In the modern packaging market, especially in the food industry, lighter weight nonwovens and knitted structures are used for a variety of wrapping and protection applications. On the other hand, tea and coffee bags use wet laid nonwovens. Besides these, vegetables, meats and fruits are now frequently packed with a nonwoven insert to absorb liquids, whereas fruits and vegetable products are supplied in knit or knitted net packaging.

Protech is an ensemble of textile products and related materials used in the manufacture of various protective clothing for the personnel working in hazardous environments. Therefore, technical textiles play an important role in producing protective and safety clothing. The variety of protective functions that need to be provided by various textile products is diverse and considerable.

Protective clothing includes garments and related paraphernalia for protection from harmful chemical environments. These types of textiles include protection against ballistic, cuts, abrasion and other types of severe impact, which includes, for example, fire and extreme heat, stab wounds and explosions, hazardous dust and particles, biological, nuclear and chemical hazards, high voltages and static electricity, foul weather, extreme temperature environments, and low visibility.

The Sportech segment comprises of technical textile products used in the sports and leisure industry, such as sports composites, sports footwear, artificial turf, parachute fabrics, ballooning fabrics, sport nets, tents, swimwear, and paraglide fabrics and sailcloth. There are great opportunities for the uses of technical textiles in the sports and leisure market as performance clothing and footwear.

Global technical textile growth

The worldwide technical textiles market volume was evaluated at 143 billion US dollars in 2014. Growth of automobile sector specifically in the evolving markets of Middle East region, Asia Pacific region and region of Latin America is predicted to drive the growth and expansion of the global technical textiles market. Technical textiles are used for safety products, rubber items, floor coverings, balance, insulating items, protective gear, and composites in automobiles.

The worldwide technical textiles market features large research and development investments made by market players that have resulted in novel products and innovations. Main market players have been taking enthusiastic steps to create new applications in terms of customer demand and provisions. These market trends are predicted to encourage the growth and expansion of the worldwide technical textiles market during the estimated period.

Technical textiles encompass changing ranks used for different uses and applications. Such versatility is understood to supplement the business industry due to wide scale adoption of technical textiles across many industries. High raw material price related with it is predicted to remain the main challenge for industry players. Large scale adoption of geotextiles is assumed to provide enormous opportunities to the market players during the estimated period. Developing regions like Latin America and the APAC region are predicted to experience rapid technical textile adoption across various industrial sectors.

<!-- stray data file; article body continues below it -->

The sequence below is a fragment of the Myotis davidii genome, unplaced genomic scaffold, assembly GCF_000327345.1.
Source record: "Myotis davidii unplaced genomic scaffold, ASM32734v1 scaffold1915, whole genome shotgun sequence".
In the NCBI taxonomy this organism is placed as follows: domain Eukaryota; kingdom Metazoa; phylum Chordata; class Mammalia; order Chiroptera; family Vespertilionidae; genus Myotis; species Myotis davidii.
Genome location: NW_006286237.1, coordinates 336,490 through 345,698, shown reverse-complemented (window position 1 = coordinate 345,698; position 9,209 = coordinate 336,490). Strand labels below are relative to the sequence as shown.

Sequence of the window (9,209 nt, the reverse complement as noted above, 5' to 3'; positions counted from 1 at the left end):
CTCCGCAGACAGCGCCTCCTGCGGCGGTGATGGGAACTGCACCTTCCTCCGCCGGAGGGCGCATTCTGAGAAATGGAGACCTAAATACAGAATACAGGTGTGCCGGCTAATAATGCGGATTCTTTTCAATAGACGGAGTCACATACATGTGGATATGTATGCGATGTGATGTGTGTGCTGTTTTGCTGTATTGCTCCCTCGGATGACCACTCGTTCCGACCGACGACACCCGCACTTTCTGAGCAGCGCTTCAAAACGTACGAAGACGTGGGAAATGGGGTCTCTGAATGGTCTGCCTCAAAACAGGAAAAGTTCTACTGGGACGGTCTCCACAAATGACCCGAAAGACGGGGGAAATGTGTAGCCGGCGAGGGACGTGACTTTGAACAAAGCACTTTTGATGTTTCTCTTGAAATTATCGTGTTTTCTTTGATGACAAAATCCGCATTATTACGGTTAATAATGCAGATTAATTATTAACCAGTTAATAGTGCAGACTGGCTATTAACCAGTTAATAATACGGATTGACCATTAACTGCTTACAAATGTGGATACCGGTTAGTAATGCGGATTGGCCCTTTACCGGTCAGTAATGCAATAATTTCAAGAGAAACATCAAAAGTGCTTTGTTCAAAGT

Nations like Brazil, China and India are predicted to lead their respective regional market sectors. Such a market trend in the emerging regions offers many opportunities for development, expansion and growth of the global technical textiles market.

Textiles by technology

Yarns, fibres and filaments are the key items used in producing technical textiles. Many technologies involved in the production of technical textiles include 3D knitting, 3D weaving, handmade techniques, heat set methods, finishing treatments, thermoforming, and nanotechnology. 3D weaving, thermoforming and 3D knitting are the most commonly used techniques. New innovative techniques like nanotechnology are predicted to observe large scale adoption of technical textiles during the estimated period. It provides large scope for the growth, development and expansion of the global technical textiles market.

The 3D knitting technique is used to produce complete clothes with minimum or no cutting. This new technique annihilates post manual work and thus saves manufacturing costs as well as production time. Further to this, this new technique provides knitwear customers more comfort and better fit by eradicating seams. The heat set procedure is a thermal procedure carried out either in a dry heat climate or in a moist climate. Finishing treatments are utilised in the final manufacturing phases.

Textiles by region

Developing economies like Brazil, China and India are predicted to observe rapid expansion and growth in the technical textiles market. These regions are supposed to lead the global technical textiles market in future. Supportive government initiatives and cooperative business polices that motivate spending on infrastructure, production and the medical sector are estimated to play a vital role in shaping the business future of these developing regions.